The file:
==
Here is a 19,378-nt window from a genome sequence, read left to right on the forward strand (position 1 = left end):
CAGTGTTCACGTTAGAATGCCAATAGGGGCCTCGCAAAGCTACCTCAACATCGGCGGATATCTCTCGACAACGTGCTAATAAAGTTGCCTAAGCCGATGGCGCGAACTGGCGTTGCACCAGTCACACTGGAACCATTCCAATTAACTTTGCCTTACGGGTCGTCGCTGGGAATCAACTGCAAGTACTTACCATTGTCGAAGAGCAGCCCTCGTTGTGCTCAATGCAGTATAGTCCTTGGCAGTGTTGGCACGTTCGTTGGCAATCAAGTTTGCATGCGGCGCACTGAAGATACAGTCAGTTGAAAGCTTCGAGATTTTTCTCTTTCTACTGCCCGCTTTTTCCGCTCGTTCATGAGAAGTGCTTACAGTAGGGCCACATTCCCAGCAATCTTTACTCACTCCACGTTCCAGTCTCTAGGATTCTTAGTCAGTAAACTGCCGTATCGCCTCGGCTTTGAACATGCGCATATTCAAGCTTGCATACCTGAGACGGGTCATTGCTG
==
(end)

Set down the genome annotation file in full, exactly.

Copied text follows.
Here is a 19,378-nt window from a genome sequence, read left to right on the forward strand (position 1 = left end):
CAGTGTTCACGTTAGAATGCCAATAGGGGCCTCGCAAAGCTACCTCAACATCGGCGGATATCTCTCGACAACGTGCTAATAAAGTTGCCTAAGCCGATGGCGCGAACTGGCGTTGCACCAGTCACACTGGAACCATTCCAATTAACTTTGCCTTACGGGTCGTCGCTGGGAATCAACTGCAAGTACTTACCATTGTCGAAGAGCAGCCCTCGTTGTGCTCAATGCAGTATAGTCCTTGGCAGTGTTGGCACGTTCGTTGGCAATCAAGTTTGCATGCGGCGCACTGAAGATACAGTCAGTTGAAAGCTTCGAGATTTTTCTCTTTCTACTGCCCGCTTTTTCCGCTCGTTCATGAGAAGTGCTTACAGTAGGGCCACATTCCCAGCAATCTTTACTCACTCCACGTTCCAGTCTCTAGGATTCTTAGTCAGTAAACTGCCGTATCGCCTCGGCTTTGAACATGCGCATATTCAAGCTTGCATACCTGAGACGGGTCATTGCTG